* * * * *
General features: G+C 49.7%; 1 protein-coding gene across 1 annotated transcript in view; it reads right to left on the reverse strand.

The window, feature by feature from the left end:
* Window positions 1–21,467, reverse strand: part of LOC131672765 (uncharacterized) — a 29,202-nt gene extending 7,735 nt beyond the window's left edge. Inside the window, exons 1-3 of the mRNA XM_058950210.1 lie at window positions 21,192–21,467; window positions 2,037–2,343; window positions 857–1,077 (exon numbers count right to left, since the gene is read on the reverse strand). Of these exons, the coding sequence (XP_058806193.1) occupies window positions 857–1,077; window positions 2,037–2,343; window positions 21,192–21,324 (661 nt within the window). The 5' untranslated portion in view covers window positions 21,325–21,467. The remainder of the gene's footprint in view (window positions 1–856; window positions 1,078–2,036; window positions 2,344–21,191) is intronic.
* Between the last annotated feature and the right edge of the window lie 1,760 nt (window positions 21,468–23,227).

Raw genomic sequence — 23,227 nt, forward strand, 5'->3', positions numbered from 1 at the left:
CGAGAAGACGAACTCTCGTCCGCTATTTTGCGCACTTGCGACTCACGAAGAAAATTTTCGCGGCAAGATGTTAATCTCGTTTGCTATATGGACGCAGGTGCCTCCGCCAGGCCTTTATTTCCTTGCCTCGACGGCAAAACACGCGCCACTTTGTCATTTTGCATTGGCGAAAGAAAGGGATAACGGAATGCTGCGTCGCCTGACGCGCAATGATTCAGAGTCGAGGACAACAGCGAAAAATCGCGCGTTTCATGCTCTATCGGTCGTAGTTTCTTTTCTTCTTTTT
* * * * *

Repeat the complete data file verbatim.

General features: G+C 49.7%; 1 protein-coding gene across 1 annotated transcript in view; it reads right to left on the reverse strand.

The window, feature by feature from the left end:
* Window positions 1–21,467, reverse strand: part of LOC131672765 (uncharacterized) — a 29,202-nt gene extending 7,735 nt beyond the window's left edge. Inside the window, exons 1-3 of the mRNA XM_058950210.1 lie at window positions 21,192–21,467; window positions 2,037–2,343; window positions 857–1,077 (exon numbers count right to left, since the gene is read on the reverse strand). Of these exons, the coding sequence (XP_058806193.1) occupies window positions 857–1,077; window positions 2,037–2,343; window positions 21,192–21,324 (661 nt within the window). The 5' untranslated portion in view covers window positions 21,325–21,467. The remainder of the gene's footprint in view (window positions 1–856; window positions 1,078–2,036; window positions 2,344–21,191) is intronic.
* Between the last annotated feature and the right edge of the window lie 1,760 nt (window positions 21,468–23,227).

Raw genomic sequence — 23,227 nt, forward strand, 5'->3', positions numbered from 1 at the left:
CGAGAAGACGAACTCTCGTCCGCTATTTTGCGCACTTGCGACTCACGAAGAAAATTTTCGCGGCAAGATGTTAATCTCGTTTGCTATATGGACGCAGGTGCCTCCGCCAGGCCTTTATTTCCTTGCCTCGACGGCAAAACACGCGCCACTTTGTCATTTTGCATTGGCGAAAGAAAGGGATAACGGAATGCTGCGTCGCCTGACGCGCAATGATTCAGAGTCGAGGACAACAGCGAAAAATCGCGCGTTTCATGCTCTATCGGTCGTAGTTTCTTTTCTTCTTTTT